When I first started learning Chinese in 2005, I begun with the most basic phrases that you need to navigate daily life. These first 100 or so phrases which are frequently used in normal conversation are straight forward first goals, after after that I started expanding my vocabulary. Then through interacting with Chinese people as often as possible and reading Chinese text meant for everyday readers, after a few years I started to feel comfortable expressing myself.

Over the last few years, my routine for advancing my Chinese has been:

  1. Reading source materials in Chinese, usually online blogs, but occasionally magazines which I buy at a corner newsstand. Words or sentences which I don’t understand get added to a list which I later review. If I’m reading physical text, I’ll input or scan words I don’t know into Pleco, and then export them to Anki (which is explained below). Or if I’m on my laptop, I’ll save words and sentences straight into Anki.

    Some of the sites which I check daily to mine words and sentences: New York Times (in Chinese), 爱范儿 (tech blog), 游戏葡萄 (game industry blog), 虎嗅 (popular culture).

  2. Daily review of word and sentence lists, using flashcard software called Anki which using an SRS (Spaced Repetition) algorithm to accelerate the process of committing the cards to deep memory.

Over the last year I’ve been using another tool, a dictionary called Youdao (有道) which provides example sentences, and adding those to the flashcards, often along with an image which serves as a mnemonic. All of this sounds like a lot of work, right? It is. I read more than one book on the subject (the best was Fluent Forever) to develop this workflow. If you want to read the TL;DR version of sentence mining, check out this post. Some of the sites I use for sentence mining are 句酷 for Chinese, Tatoeba.org all languages, and Jisho.org for Japanese. 

But maybe you’re not interested in taking the time to do all that. There is an easier way.

Learning Through Sentences

What use is a vocabulary list that you commit to memory? Not very useful, because people speak in sentences. This is why I have come to strongly believe that once you exit the beginning stages of learning a language, sentences are the best unit of study to focus on. When we’re using flashcards, a specific type of sentence is best: a cloze sentence. According to Wikipedia:

A cloze test (also cloze deletion test) is an exercise, test, or assessment consisting of a portion of language with certain items, words, or signs removed (cloze text), where the participant is asked to replace the missing language item. Cloze tests require the ability to understand context and vocabulary in order to identify the correct language or part of speech that belongs in the deleted passages. This exercise is commonly administered for the assessment of native and second language learning and instruction.

The word cloze is derived from closure in Gestalt theory. The exercise was first described by W.L. Taylor in 1953.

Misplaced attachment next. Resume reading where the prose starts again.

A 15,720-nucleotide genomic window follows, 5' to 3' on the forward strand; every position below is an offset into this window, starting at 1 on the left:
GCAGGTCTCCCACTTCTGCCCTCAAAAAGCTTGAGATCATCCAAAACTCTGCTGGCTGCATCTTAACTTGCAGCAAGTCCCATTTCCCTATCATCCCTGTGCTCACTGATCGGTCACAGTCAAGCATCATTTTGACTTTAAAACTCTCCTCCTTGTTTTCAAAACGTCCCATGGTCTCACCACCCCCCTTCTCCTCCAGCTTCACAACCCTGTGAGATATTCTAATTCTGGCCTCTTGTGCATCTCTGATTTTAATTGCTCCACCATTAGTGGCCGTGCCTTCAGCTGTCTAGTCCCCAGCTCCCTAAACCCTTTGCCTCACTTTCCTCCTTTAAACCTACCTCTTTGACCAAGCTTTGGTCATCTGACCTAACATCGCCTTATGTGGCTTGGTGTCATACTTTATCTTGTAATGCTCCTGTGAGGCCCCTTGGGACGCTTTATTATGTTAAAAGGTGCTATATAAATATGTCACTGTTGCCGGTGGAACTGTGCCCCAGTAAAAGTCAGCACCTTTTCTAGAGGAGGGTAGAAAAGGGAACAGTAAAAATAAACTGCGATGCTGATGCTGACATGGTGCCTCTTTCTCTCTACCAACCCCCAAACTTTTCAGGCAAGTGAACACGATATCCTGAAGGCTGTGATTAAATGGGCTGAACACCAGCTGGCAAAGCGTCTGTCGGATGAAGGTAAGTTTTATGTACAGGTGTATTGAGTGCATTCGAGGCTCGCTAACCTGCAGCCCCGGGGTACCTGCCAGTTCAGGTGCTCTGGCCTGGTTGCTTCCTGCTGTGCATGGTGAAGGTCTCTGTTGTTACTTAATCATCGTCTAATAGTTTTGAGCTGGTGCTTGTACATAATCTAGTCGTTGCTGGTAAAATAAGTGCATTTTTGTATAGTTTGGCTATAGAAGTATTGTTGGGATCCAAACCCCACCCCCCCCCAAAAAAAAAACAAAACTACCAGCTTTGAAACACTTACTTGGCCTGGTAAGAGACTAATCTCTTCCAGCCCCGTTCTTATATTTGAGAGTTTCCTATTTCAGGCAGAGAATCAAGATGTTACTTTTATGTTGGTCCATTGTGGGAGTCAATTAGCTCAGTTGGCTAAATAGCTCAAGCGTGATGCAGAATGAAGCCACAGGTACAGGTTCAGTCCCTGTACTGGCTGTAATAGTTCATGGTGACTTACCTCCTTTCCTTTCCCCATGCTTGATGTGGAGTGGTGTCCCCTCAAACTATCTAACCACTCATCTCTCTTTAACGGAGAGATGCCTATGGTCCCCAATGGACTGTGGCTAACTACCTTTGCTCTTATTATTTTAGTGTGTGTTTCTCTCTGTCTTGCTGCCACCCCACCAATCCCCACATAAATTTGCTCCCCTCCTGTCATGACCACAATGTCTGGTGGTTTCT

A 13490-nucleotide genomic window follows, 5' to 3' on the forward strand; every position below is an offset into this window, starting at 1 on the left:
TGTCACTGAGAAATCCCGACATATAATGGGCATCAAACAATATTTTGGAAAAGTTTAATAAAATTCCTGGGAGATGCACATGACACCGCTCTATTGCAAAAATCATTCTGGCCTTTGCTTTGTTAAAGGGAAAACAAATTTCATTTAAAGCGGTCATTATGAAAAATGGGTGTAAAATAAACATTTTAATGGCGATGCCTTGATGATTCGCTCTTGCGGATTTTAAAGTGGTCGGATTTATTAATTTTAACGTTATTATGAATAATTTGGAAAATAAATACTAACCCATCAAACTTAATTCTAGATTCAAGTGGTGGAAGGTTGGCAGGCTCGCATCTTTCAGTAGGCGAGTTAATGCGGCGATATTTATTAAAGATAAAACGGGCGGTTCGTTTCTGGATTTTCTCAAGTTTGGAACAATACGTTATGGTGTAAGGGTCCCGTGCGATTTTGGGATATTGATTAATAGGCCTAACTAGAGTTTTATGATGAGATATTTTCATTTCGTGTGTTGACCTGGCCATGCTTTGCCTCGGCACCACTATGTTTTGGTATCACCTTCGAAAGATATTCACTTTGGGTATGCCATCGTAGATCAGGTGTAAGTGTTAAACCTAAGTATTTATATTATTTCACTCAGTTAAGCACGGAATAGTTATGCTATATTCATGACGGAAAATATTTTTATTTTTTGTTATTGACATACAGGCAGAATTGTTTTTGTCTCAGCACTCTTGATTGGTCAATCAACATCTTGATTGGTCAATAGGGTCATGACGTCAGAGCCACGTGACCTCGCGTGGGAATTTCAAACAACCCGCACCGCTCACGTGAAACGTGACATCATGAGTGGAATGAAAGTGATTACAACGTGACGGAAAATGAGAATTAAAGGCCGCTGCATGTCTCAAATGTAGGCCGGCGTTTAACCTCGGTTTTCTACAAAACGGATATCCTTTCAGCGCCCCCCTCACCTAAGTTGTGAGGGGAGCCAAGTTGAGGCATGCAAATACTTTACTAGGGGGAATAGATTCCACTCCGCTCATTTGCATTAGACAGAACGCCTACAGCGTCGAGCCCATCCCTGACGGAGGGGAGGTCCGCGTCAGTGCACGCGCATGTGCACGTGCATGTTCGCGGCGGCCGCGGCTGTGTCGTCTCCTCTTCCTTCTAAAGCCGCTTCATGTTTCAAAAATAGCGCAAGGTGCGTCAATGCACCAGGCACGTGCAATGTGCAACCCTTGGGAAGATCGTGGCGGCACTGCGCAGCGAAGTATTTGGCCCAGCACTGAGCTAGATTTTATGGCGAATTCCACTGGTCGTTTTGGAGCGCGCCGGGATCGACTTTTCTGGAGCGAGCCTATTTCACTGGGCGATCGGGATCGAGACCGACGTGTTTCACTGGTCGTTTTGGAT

Since reading Fluent Forever and internalizing this belief, I’ve “mined” thousands of Chinese language sentences, from the blogs and magazines described above, into the Anki flashcard software. Then I hide words from the sentences: verbs, nouns, adjectives, particles, and then study those.

Here’s an example of what this looks like with an English sentence.

Cloze Sentences example

As the hidden element is revealed, an audio file plays and I hear the sentence in the target language. The process is repeated dozens of times and the software remembers which are remembered and which are not and sorts them automatically. Once you get into the swing of this, you go through them fast. I’m reviewing several hundred cards per day at about 1.5 – 2.0 seconds per card.

Cloze Master

Recently a friend named Luke (co-founder of Mandarin Blueprint) brought a website called Cloze Master to my attention. It’s a website which has thousands of languages in dozens of language and makes all of the above easy and accessible. You don’t need to download or configure Anki, mine sentences, or manage word lists. Just register, specify your language, select a skill level, and start studying. Like the cards which I create in Anki, Cloze Master has audio to accompany all sentences, supports custom lists, and supports text input. It has gamified the process with a level-up system, too.

An important thing to note is that this sentence based approach is not as effective for beginners. You should be at the level where you can have basic conversations in the target language because these methods teach grammar implicitly, through exposure and repetition.

If you’re learning a language, try focusing on sentences and see how it suits you. Anki is the best software for a committed learner, but Cloze Master is so easy and functional that I didn’t hesitate to purchase an annual subscription and incorporate it into my daily study routine. For more info on how and why cloze testing is so effective, read this.

Clip of me using Cloze Master

I recorded a brief clip of a few minutes of study with Cloze Master which will demonstrate what it looks like.